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Woman drives 200 miles to kill internet commenter?

When I saw the headline "Woman Drives 200 Miles to Kill Internet Commenter," my first thought was: "Dang, they stole the title of my memoir."

The woman in question, Breana Greathouse, drove from Kansas City, Mo., to Ottumwa, Iowa with a gun to threaten a man who had written mean comments about her online.

Sure, this is an extreme case. But it's a frustration familiar to anyone who has ever been on the receiving end of a comment that was posted online.

Oscar Wilde said that the only thing worse than being talked about is not being talked about. Oscar Wilde never met some of these online commenters. If he had, they would probably have written things such as, "Are you stupid? You earn an income and make a living doing this?"

I've been told that to know me is to love me. Well, I haven't, but I've conjectured this based on this venn diagram I just constructed.


To my knowledge, no one who has ever met me has written a long, angry entry underneath my blog post in which he said: "Seems the WaPo put some pond scum in a petri dish and came up with, well, a Petri." or noted "I have a suggestion for you WaPo, get rid of morons like Petri and save yourself some money with staff that educates instead of dumbing down the public. Or else put this fool in the cartoon section."

Don't get me wrong, I would love to be in the cartoon section, too! But there's my public to consider. This public thinks that I look "like a dog" and use my column to housetrain the folks I resemble! I'm providing a valuable public service.

In person, you must understand, I am physically stunning. People who see me often wander off in a daze, temporarily blinded. Zeus had to shield his eyes before visiting me, not vice versa. My beauty is only matched by my intelligence. I once helped Stephen Hawking finish a crossword puzzle. Sometimes, migratory birds call me in the middle of the night to make certain they're hovering over the right continent.

I spend all the time that I'm not at The Post saving children from burning buildings, tutoring prison inmates, and tutoring children in burning buildings. When I'm not doing these things, I sit around my house, quietly waiting for my Nobel Peace Prize for Literature and Physics to show up in the mail.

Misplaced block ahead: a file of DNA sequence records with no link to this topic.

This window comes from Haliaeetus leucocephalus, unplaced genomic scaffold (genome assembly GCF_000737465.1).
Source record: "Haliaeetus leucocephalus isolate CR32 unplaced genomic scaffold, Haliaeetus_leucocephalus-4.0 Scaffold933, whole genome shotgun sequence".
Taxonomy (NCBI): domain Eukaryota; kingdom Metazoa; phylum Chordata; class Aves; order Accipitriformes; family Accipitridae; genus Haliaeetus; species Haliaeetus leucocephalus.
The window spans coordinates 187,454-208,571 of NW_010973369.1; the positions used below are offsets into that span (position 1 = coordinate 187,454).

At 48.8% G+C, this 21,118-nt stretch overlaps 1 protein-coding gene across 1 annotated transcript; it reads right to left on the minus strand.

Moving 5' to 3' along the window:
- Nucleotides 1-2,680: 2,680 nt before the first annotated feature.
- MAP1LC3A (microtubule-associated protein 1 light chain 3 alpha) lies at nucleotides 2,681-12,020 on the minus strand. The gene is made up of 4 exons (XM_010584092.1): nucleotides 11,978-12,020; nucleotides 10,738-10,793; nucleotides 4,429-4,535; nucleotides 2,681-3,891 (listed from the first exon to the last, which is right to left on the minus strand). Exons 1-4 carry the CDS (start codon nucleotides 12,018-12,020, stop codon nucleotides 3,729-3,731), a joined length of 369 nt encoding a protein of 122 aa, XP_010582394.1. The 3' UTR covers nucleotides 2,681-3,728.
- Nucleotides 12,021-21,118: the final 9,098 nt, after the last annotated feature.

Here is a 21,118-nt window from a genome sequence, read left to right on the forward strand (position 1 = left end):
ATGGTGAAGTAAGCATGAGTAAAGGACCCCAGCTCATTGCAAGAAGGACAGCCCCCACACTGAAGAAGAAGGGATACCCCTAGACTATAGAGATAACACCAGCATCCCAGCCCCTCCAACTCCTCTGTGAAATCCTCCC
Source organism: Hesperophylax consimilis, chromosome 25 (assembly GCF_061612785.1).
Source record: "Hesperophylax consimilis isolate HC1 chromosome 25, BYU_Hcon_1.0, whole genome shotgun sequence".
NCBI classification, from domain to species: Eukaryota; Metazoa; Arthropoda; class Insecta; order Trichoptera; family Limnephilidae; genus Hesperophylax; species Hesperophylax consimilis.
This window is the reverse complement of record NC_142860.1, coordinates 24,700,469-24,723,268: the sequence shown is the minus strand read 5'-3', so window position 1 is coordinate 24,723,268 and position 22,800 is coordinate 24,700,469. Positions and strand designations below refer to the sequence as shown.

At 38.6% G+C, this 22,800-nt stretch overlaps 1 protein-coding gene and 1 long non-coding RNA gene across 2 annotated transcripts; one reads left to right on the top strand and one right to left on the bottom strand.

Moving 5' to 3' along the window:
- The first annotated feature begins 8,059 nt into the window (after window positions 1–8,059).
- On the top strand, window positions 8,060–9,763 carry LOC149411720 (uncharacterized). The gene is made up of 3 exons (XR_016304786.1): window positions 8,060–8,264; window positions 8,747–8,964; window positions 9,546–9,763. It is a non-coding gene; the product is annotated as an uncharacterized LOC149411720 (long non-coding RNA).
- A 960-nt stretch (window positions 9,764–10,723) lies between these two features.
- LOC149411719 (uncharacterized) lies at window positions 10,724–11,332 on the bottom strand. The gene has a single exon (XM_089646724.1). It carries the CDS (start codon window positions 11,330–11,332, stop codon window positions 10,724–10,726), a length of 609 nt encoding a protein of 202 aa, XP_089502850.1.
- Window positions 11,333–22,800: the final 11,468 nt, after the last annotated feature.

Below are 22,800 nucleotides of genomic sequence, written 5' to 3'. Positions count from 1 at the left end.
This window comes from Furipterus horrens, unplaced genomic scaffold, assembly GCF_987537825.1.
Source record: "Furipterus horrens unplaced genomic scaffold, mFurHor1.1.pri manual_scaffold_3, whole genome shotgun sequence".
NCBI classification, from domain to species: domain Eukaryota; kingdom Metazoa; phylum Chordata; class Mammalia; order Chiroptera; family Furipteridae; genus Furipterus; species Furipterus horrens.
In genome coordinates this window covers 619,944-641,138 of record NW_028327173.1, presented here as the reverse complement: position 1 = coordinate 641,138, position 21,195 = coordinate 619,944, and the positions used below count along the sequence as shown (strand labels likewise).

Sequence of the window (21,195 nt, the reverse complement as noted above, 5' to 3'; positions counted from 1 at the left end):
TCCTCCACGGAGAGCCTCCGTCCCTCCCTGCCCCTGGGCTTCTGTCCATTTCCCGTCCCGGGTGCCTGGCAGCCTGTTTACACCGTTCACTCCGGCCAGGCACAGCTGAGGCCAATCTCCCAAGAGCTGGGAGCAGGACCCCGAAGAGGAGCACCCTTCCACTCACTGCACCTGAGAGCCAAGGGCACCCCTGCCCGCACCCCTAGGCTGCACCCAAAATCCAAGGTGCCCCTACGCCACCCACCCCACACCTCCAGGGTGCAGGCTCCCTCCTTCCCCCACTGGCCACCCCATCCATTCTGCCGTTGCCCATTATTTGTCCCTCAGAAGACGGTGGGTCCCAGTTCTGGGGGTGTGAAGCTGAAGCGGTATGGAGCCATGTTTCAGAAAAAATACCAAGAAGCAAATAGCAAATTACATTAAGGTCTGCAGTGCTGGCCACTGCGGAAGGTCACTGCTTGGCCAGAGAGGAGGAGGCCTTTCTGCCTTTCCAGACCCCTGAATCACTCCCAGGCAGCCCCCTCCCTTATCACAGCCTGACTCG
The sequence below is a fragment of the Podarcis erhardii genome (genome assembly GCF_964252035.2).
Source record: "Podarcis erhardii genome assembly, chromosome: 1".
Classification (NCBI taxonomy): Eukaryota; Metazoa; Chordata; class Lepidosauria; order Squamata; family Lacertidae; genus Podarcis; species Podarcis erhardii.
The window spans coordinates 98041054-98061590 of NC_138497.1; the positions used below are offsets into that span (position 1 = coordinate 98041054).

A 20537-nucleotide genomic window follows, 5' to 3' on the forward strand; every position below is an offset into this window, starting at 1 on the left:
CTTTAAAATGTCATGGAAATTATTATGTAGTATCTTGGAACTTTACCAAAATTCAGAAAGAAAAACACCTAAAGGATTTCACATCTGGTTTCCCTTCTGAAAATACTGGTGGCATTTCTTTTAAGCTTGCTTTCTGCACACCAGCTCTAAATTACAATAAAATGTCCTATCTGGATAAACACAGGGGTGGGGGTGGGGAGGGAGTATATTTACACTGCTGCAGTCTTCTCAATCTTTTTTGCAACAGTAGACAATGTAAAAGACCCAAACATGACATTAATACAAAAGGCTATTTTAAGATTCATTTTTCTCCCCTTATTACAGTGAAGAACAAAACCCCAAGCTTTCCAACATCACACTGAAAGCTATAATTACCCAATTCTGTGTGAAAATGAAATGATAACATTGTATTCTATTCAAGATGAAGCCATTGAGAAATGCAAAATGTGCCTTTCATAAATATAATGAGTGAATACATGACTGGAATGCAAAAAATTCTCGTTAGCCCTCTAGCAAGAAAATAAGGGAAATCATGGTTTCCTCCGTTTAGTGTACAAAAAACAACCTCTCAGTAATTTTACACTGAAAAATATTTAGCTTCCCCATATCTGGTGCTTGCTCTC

Do the commenters care? No.

Here is a totally unscientific breakdown of all online comments, based on my limited personal experience.

pop column3.bmp


Not that it doesn't get to you occasionally. Gene Weingarten wrote that reading online comments after an article in the paper is like ordering a sirloin steak and receiving a side of maggots. That's usually about right. I try not reading them, but I always worry that one will be from Tina Fey suggesting we have coffee when she's in the area. I can't take that risk! "Maybe, after comparing me unfavorably to Pol Pot, there'll be a transition to the part of the comment where they offer me a job in the biz," I think, scrolling down. "I wish they'd get there sooner instead of wasting time on this list of disfiguring accidents they think I suffered to produce my profile picture."

But it's hard not to be moderately consternated by the comments, or consterned, or whatever the word is. Come on, guys! My golden rule of online commenting is that, if you wouldn't post it on someone's Facebook wall, don't post it on anything else. Online people are people, too! I think. I haven't seen Catfish yet.

And sometimes, the knowledge that your target will read what you've written still isn't enough to cause your human decency to kick in.

I don't mind a little good-natured ribbing, but the same phenomenon that manifests itself in the civil discourse on a site like The Post's multiplies throughout the internet in decreasingly civil ways. Here, we have moderators. But elsewhere, even on Facebook, cyberbullying has taken hold, with kids and adults alike mercilessly harassing each other. The tragedies of Tyler Clementi and Phoebe Prince have only reinforced that online cruelty causes real-world pain.

The internet is fundamentally impolite. Not saying anything at all if you didn't have anything nice to say? That vanished with the advent of the screen names that allow you to hide behind CleveThePirateHunter or CleveThePirateHunter8, if CleveThePirateHunter was taken. Give a man a mask, Oscar Wilde said, and he'll tell you the truth. Or if not the truth, something with a lot of CAPITAL LETTERS AND STRONG OPINIONS in it.

The answer isn't to rush to someone's home with a weapon. But it might be worth occasionally remembering that words can be weapons, too.

I'd like to extend an invitation to anyone who has written a negative online comment on my column to have coffee with me. I love coffee! And maybe when we see each other as people, you can find more polite ways of saying that my column is comparable to garbage -- or, better yet, saying nothing at all.

Let the commenting commence.

By Alexandra Petri  | October 5, 2010; 1:50 PM ET
Categories:  Only on the Internet, Petri  | Tags:  online comments  
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